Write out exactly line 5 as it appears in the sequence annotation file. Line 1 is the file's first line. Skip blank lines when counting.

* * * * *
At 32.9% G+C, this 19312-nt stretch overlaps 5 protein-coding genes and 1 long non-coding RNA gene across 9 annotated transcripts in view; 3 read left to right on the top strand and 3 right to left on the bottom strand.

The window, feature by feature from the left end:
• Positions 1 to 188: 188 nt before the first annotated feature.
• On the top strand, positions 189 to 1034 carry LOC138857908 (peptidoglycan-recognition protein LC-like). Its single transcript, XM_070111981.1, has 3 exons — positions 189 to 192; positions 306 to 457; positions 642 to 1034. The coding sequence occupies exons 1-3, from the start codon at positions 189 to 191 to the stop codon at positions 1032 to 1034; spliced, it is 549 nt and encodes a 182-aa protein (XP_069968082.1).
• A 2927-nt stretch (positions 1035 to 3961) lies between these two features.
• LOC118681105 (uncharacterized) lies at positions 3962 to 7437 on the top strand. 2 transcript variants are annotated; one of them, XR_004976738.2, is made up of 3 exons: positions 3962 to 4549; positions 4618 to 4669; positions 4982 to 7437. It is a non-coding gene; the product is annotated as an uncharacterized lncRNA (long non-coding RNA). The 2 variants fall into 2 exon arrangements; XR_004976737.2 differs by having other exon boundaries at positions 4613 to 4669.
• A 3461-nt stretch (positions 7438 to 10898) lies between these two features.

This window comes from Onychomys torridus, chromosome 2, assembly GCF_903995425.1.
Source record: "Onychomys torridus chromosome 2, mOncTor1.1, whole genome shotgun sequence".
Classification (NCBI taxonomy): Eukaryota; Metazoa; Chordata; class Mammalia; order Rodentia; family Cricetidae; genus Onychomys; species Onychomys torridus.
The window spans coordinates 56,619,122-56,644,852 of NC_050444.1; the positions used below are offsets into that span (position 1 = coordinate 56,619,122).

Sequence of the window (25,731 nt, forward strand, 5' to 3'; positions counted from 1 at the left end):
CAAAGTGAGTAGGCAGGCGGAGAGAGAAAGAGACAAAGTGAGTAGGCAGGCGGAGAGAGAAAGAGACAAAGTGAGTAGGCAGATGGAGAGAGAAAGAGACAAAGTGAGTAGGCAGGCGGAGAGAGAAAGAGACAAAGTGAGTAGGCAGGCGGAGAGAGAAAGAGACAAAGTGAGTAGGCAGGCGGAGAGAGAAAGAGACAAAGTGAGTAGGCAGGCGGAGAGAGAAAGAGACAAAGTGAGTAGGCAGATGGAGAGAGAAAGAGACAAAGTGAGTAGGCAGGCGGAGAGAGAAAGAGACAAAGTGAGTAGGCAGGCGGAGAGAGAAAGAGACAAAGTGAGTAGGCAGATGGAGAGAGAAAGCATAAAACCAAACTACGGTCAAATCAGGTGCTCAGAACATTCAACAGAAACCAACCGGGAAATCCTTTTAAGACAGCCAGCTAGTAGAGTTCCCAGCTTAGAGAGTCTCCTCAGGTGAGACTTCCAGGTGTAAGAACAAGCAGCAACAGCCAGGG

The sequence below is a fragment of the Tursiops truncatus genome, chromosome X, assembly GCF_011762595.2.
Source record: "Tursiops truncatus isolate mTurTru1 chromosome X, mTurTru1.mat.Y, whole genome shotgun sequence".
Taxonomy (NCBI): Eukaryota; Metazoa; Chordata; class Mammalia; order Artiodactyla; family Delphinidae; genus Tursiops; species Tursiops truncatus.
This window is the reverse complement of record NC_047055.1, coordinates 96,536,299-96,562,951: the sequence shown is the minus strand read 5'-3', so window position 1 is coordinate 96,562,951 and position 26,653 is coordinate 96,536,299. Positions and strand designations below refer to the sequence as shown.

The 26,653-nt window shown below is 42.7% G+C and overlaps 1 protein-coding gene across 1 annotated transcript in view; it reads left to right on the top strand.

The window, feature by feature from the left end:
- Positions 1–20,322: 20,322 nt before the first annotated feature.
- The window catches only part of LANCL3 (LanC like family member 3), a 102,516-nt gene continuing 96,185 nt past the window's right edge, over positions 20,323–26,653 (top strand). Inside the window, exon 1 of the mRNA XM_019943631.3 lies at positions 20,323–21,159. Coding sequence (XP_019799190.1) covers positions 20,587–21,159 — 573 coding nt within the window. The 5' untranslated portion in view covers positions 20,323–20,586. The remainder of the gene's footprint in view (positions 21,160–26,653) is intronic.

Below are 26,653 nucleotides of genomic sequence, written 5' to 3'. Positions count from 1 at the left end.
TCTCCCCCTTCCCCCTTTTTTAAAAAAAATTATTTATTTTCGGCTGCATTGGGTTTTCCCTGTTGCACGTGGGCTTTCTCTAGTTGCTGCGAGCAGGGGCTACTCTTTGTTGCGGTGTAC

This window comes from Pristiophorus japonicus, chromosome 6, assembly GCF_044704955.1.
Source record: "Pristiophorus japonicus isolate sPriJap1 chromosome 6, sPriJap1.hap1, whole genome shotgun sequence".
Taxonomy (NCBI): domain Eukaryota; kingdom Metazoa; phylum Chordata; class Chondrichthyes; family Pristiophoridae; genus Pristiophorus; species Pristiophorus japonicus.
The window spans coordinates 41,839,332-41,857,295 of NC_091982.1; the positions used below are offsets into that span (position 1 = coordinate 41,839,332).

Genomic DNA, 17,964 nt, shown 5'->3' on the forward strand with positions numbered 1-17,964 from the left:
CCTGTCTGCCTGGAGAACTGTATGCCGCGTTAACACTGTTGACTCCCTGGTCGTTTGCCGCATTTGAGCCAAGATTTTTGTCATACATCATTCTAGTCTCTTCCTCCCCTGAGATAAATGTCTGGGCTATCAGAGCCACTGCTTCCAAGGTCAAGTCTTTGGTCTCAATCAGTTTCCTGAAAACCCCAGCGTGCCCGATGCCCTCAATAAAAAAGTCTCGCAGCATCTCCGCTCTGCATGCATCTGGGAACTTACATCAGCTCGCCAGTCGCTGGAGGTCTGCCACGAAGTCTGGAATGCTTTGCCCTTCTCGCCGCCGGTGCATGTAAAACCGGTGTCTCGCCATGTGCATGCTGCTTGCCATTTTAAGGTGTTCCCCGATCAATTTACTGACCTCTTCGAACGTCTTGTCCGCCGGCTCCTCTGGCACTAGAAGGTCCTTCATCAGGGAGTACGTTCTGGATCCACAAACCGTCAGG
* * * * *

• A 2927-nt stretch (positions 1035 to 3961) lies between these two features.